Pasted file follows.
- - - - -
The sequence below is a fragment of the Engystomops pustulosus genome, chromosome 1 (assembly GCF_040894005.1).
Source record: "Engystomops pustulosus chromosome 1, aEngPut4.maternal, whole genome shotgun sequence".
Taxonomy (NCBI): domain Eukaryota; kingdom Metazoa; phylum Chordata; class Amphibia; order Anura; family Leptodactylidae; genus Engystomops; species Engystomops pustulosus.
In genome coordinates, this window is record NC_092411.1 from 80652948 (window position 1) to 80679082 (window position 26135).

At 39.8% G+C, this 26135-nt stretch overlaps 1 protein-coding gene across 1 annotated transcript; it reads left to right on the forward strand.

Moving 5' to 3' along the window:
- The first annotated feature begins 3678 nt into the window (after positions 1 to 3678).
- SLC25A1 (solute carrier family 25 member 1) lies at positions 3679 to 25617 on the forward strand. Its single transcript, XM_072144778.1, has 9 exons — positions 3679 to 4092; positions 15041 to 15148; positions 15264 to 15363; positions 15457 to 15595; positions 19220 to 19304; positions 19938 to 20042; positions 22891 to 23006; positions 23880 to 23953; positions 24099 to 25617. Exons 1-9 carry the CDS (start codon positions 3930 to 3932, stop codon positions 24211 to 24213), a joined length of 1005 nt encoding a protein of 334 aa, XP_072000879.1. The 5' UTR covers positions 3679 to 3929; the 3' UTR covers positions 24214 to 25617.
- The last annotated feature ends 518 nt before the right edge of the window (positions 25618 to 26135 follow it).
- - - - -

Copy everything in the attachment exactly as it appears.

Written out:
The sequence below is a fragment of the Engystomops pustulosus genome, chromosome 1 (assembly GCF_040894005.1).
Source record: "Engystomops pustulosus chromosome 1, aEngPut4.maternal, whole genome shotgun sequence".
Taxonomy (NCBI): domain Eukaryota; kingdom Metazoa; phylum Chordata; class Amphibia; order Anura; family Leptodactylidae; genus Engystomops; species Engystomops pustulosus.
In genome coordinates, this window is record NC_092411.1 from 80652948 (window position 1) to 80679082 (window position 26135).

At 39.8% G+C, this 26135-nt stretch overlaps 1 protein-coding gene across 1 annotated transcript; it reads left to right on the forward strand.

Moving 5' to 3' along the window:
- The first annotated feature begins 3678 nt into the window (after positions 1 to 3678).
- SLC25A1 (solute carrier family 25 member 1) lies at positions 3679 to 25617 on the forward strand. Its single transcript, XM_072144778.1, has 9 exons — positions 3679 to 4092; positions 15041 to 15148; positions 15264 to 15363; positions 15457 to 15595; positions 19220 to 19304; positions 19938 to 20042; positions 22891 to 23006; positions 23880 to 23953; positions 24099 to 25617. Exons 1-9 carry the CDS (start codon positions 3930 to 3932, stop codon positions 24211 to 24213), a joined length of 1005 nt encoding a protein of 334 aa, XP_072000879.1. The 5' UTR covers positions 3679 to 3929; the 3' UTR covers positions 24214 to 25617.
- The last annotated feature ends 518 nt before the right edge of the window (positions 25618 to 26135 follow it).